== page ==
Identification of Large-Scale Fluvial Facies: On the basis of the well-log shapes and stacking of vertical profiles not only can lithological interpretation be made but also the subsurface facies analysis ("electrofacies") as well as the environmental and stratigraphic interpretation (Pirson, 1970; Serra, 1985; Juhasz et al., 2004; Chow et al., 2005; Ghazi and Mountney, 2010). The logs shape may provide a general larger-scale stratigraphic and sedimentological interpretation (Ghazi and Mountney, 2010). The overall tendencies and the larger-scale depositional elements of a thick sedimentary succession (i.e. fining-upward cycles) are more easily identifiable (Juhasz et al., 2004). However, the sedimentary structures and the other important details remain hidden in this kind of interpretation (Juhasz et al., 2004).

The main lithology identified through gamma- ray log shape characteristics and their vertical stacking pattern provides a view on the overall large-scale architectural build-up (Ghazi and Mountney, 2010). The main depositional elements distinguished on the basis of gamma-ray log in the Warchha Sandstone include, channel, point bar, and floodplain deposits (Fig. 2). However, thin alternate fine-grained sandstone and siltstone beds indicate the presence of natural levee and the crevasse splay (Ghazi, 2009).

a. Channel-fill deposits: The sandy channel-fill deposits have a very characteristic appearance on the gamma-ray log (Fig.2). The log motif can be either a cylinder or bell- shaped and smooth or slightly serrated (Ghazi, 2009; Ghazi and Mountney, 2010). Generally their sharp bases indicate downcutting into clay- or silt-rich floodplain sediments (cf. Juhasz et al., 2004). Therefore, they show great variability in terms of thickness, stacking and the overall character. Analyzing the well-log response several completely different channel forms can be identified. Only the vertical continuity of the channel fill can be observed and almost nothing is known about their lateral dimensions and the relationships.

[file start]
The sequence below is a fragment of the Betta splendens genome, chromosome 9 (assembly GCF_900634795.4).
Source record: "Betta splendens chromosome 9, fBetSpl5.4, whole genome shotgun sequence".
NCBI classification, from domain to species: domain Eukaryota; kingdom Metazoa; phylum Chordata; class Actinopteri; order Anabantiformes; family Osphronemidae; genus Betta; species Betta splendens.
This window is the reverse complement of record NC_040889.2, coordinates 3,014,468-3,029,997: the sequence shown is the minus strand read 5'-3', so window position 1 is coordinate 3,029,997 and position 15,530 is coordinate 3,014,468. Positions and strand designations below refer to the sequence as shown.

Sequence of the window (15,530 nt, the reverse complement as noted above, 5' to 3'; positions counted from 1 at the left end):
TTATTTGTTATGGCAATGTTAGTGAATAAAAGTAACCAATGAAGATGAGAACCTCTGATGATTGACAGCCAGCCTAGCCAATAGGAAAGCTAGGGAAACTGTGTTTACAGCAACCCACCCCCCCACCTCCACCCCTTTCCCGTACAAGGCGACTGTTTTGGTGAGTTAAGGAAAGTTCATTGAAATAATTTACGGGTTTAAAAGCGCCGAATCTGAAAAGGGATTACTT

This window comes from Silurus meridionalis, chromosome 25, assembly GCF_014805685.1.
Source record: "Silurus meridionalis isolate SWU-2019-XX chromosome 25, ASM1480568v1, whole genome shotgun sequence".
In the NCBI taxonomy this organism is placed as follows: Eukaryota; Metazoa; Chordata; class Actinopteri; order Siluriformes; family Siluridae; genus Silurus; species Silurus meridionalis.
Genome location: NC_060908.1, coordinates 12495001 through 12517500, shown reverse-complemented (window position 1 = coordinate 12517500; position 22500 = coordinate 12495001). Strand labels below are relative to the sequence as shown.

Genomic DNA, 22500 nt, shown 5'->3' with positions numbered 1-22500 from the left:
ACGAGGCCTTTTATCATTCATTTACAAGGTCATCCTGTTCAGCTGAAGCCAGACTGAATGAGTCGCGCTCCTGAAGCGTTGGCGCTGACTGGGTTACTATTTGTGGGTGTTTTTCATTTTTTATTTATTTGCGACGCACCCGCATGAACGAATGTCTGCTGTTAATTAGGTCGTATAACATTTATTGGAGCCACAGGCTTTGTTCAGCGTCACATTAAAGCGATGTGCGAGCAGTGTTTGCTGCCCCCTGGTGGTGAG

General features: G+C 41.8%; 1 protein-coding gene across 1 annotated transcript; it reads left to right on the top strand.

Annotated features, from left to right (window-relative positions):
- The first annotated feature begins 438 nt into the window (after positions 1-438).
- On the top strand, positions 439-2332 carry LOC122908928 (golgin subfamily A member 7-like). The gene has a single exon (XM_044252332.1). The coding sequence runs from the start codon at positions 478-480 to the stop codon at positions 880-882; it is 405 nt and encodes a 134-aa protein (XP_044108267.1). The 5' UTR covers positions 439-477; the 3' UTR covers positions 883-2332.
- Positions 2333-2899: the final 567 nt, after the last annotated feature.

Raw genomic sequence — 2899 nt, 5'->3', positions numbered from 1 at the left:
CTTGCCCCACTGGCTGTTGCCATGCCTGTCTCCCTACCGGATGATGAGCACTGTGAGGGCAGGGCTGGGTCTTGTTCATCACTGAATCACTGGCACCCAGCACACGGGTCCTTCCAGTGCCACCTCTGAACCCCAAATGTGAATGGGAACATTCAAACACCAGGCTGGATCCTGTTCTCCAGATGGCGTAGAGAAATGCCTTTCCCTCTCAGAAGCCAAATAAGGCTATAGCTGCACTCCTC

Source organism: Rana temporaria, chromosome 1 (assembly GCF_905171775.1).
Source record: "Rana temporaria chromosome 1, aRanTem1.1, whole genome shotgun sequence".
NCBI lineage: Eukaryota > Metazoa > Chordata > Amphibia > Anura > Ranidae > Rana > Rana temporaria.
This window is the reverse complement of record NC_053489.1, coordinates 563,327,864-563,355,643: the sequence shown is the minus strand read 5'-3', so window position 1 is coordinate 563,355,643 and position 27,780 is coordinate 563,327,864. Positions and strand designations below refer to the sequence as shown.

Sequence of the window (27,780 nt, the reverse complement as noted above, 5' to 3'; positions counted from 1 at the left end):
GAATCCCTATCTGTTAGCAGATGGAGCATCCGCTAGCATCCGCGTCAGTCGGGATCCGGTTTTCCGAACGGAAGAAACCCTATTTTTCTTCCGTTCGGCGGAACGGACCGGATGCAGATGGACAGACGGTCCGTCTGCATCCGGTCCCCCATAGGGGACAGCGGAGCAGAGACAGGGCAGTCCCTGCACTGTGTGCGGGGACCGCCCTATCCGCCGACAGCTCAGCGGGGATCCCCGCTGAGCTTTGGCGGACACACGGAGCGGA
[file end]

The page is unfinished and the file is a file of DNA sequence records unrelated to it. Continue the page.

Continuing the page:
b. Point bar deposits: Five point bar deposits have been identified in the Warchha Sandstone of the Chak Naurang Well-1A (cf. Cant, 1994; Ghazi and Mountney, 2010; Fig. 2). The Point-bar deposits are connected to the meandering channel fills and have a characteristic bell- shaped on the gamma-ray log (Ghazi, 2009; Ghazi and Mountney, 2010). The fining-upward succession appears on the log in the shape of a pine tree with "branches" becoming finer upward in corresponding grain size (Fig. 2). This is quite common in the Warchha Sandstone and generally overlies the thin layer of conglomerate and very coarse-grained sandstone channel-fill or the channel lag deposits (Ghazi, 2009; Ghazi and Mountney, 2010). Its maximum thickness developed up to 10 m in cycle 2 (Fig.2).